CAD2UT – Automated UT PATH GENERATIONMichel2021-07-15T07:41:49-04:00
CAD2UT is an automated off-line planning software for pulse-echo inspections of simple and complex parts. It uses the part curvature information to automatically create UT inspection paths that cover the whole part surface with the minimum scan passes. This is done by flattening the original 3D geometry before applying a 2D raster scan and to rebuild the 3D scan path by applying an inverse transformation. This leads to simpler motion adapted to UT raster scans and allows the use of mid-range ultrasonic instruments equipped with 2 encoder input.
This software specifically designed for UT replaces teach pendant as a means to generate trajectories. The process starts with a STEP file of the component surface to create a triangle mesh of the surface. CAD2UT generates an inspection path as a raster scan using curvature information to adjust dynamically the indexation between two passes. Four path generation methods have been developed and implemented to fit most geometries inspected by ultrasonic. The path is directly exported to a robot simulation software such as ROBODK and then exported as a scan plan for robots or cartesian machines.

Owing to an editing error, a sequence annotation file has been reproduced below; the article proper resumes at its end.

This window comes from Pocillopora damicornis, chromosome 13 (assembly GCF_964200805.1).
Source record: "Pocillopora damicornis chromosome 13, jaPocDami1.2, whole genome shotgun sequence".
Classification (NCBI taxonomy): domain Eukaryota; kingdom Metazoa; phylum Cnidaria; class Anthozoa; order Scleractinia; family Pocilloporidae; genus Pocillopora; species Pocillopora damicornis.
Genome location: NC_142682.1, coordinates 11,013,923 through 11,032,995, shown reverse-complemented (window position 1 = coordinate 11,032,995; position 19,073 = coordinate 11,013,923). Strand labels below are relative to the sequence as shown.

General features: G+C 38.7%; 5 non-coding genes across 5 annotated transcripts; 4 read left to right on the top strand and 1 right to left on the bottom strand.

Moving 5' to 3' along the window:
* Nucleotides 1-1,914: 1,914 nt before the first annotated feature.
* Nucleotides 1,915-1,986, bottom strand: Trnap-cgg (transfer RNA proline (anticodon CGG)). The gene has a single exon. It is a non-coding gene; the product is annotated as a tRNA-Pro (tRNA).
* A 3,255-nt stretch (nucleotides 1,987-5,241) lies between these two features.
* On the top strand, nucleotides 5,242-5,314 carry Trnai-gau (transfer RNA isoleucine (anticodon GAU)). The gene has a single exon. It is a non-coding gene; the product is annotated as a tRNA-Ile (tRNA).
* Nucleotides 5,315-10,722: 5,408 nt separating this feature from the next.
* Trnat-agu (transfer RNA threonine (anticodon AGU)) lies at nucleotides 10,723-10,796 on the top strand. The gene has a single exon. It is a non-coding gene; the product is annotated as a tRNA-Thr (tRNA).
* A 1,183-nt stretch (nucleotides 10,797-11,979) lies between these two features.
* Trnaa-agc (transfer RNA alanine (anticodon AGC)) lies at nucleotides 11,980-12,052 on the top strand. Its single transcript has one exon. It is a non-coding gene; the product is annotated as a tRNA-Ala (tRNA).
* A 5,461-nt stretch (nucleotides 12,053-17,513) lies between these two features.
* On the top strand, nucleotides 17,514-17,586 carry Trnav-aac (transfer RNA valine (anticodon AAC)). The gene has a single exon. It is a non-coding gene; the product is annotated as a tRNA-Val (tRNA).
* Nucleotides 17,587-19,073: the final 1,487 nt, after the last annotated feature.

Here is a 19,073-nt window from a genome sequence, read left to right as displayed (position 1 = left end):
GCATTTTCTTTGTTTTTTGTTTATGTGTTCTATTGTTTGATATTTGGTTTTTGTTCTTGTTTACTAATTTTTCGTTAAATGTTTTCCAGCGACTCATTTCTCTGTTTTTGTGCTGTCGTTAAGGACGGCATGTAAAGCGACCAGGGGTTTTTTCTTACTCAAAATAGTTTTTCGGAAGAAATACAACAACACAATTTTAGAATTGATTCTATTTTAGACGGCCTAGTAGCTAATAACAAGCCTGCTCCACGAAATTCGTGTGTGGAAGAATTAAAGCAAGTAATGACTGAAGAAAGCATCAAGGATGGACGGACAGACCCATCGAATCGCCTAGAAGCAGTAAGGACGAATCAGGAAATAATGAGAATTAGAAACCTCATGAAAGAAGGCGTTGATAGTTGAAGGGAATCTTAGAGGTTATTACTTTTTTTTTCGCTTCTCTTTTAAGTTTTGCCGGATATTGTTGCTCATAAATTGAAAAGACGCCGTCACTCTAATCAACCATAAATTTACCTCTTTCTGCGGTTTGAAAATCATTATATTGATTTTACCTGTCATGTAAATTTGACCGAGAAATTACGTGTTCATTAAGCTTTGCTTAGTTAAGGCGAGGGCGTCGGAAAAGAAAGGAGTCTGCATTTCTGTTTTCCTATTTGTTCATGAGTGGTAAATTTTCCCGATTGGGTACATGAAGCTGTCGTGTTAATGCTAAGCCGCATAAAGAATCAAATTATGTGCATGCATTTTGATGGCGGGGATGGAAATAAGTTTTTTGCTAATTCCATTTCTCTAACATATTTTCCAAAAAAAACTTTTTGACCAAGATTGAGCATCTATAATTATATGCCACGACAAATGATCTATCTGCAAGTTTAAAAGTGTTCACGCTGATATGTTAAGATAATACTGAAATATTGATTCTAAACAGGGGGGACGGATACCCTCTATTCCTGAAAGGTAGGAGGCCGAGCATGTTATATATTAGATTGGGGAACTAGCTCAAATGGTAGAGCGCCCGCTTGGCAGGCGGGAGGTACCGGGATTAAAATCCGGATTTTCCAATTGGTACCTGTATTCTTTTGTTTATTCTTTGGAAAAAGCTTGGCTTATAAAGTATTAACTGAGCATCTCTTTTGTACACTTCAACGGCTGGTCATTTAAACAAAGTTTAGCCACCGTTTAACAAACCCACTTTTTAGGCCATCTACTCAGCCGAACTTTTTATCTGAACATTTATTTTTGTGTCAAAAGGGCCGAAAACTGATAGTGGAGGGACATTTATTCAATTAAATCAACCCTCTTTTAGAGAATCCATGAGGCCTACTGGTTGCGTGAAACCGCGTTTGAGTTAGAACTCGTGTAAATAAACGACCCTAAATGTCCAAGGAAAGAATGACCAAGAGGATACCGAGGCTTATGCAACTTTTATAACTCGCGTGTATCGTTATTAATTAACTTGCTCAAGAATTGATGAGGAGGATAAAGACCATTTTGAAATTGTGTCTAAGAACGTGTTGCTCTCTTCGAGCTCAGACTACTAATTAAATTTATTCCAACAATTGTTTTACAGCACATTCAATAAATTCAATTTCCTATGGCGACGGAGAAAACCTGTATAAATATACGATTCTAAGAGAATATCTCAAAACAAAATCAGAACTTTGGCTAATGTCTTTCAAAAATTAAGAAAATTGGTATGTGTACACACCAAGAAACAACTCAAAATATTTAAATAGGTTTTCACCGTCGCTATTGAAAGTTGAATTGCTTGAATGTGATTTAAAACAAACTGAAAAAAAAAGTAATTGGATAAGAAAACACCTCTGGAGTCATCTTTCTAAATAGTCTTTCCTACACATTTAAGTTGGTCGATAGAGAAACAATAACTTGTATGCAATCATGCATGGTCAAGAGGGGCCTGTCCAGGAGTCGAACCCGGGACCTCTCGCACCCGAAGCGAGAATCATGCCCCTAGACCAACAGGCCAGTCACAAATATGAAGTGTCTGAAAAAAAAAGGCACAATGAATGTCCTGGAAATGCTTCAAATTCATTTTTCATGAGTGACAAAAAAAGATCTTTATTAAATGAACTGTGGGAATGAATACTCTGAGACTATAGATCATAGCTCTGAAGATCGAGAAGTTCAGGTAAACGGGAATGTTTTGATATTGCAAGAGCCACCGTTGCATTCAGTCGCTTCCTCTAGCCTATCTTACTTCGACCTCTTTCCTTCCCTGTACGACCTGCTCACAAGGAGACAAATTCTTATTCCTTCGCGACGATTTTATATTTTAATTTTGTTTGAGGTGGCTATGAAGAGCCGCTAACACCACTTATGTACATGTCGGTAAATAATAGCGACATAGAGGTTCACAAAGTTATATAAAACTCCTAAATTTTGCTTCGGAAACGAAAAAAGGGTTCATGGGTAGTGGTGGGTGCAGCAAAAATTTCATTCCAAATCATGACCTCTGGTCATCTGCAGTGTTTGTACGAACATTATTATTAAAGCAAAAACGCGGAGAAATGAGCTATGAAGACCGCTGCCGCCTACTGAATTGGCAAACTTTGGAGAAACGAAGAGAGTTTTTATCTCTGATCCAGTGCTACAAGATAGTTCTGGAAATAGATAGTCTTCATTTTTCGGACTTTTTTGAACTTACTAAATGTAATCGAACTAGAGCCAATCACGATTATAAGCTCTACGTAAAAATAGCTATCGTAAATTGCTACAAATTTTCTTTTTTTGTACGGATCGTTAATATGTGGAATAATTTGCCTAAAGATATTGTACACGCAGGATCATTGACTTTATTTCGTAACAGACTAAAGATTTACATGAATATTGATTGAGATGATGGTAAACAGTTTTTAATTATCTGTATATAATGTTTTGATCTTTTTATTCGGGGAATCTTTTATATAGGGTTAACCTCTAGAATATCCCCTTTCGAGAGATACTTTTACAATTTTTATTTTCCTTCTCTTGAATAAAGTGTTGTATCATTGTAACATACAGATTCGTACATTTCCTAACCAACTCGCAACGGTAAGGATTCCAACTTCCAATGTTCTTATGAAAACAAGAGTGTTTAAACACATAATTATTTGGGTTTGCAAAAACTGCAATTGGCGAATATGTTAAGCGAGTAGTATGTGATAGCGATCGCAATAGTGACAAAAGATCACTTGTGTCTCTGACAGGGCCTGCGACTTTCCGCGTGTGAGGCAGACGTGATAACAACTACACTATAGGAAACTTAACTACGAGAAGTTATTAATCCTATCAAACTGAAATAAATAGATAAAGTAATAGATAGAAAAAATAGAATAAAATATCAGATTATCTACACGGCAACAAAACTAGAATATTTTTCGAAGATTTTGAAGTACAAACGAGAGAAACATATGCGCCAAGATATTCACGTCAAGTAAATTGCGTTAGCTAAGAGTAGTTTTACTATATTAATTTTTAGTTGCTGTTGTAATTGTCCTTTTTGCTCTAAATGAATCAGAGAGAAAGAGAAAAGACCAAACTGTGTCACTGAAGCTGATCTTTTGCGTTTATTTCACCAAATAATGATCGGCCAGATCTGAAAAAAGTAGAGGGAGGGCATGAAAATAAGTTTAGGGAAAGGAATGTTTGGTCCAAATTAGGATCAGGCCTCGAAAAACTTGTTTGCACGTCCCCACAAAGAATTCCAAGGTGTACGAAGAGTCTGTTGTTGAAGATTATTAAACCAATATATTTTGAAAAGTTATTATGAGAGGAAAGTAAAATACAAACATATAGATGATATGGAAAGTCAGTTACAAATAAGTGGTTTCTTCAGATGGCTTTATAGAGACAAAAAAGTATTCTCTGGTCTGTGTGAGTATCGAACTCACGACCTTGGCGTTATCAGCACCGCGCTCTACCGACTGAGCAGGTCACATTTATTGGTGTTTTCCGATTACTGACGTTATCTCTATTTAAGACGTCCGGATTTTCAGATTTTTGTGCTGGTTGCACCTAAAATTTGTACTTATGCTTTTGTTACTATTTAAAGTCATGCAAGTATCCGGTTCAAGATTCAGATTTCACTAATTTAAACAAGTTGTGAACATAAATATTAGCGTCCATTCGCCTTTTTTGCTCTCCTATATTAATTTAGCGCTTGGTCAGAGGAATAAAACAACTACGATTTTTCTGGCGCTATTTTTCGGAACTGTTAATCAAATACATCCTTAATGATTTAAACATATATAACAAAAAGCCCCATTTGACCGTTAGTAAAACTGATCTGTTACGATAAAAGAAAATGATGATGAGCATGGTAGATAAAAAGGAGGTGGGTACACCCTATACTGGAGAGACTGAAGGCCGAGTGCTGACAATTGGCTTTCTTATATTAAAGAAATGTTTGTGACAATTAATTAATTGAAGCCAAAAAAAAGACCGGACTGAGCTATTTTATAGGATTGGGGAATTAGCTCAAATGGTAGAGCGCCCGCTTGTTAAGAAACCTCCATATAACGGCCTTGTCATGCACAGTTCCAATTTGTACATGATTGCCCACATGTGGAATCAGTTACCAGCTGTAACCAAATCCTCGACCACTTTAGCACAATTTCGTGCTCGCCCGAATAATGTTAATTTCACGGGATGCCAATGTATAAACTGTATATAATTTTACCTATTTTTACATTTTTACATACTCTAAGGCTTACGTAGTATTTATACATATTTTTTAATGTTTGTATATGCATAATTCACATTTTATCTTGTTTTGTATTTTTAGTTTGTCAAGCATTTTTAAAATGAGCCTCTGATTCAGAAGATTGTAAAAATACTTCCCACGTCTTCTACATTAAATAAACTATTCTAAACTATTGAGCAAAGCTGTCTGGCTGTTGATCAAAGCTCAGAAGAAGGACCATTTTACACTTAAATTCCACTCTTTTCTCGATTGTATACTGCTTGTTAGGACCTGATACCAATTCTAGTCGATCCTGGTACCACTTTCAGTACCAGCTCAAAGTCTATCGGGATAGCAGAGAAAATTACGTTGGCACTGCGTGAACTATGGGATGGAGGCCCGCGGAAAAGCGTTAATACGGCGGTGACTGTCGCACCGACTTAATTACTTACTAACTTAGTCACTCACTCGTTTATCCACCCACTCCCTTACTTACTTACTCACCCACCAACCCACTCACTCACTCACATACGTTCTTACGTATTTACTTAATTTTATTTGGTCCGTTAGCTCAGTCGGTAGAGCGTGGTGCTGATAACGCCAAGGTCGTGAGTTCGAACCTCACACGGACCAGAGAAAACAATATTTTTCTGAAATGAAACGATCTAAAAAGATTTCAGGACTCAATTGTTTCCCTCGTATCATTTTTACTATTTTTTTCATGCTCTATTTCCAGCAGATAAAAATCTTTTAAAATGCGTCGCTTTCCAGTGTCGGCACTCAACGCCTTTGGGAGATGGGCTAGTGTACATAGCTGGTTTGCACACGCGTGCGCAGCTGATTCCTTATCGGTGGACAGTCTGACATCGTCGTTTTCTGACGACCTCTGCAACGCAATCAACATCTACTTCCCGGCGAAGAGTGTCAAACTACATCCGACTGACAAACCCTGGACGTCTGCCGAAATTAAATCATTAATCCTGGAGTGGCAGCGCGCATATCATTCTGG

The process step are as follows:
1- 3D STEP FILE Import
2- Surface Meshing
4- Path Generation
5- G or Robot codes
The first step is to import the 3D CAD surface. For UT, only the surface is required. The file goes through a couple of processing steps to transform the surface into an easily usable triangle mesh. This is transparent to the user.
CAD software can export surfaces as triangle meshes but these meshes are typically not appropriate for UT scan plans. The CAD2UTScans software performs this task by stitching adjacent surfaces to produce triangles sizes appropriate for scanning. The operator can also adjust the maximum and minimum triangle sizes when needed.
Part shown has a small radius (5 mm) that requires smaller meshing in this region. Larger meshes are used for the flat and the wall.
Flattening is a mapping from a 3D-embedded curved surface to a plane. This is done to automate path creation in two directions and to convert 3D spaces into scan-index coordinates used by UT instrumentation. The flattening process allows going back forth between the 2D and 3D part representations. Scan an index directions are determined using principal component analysis.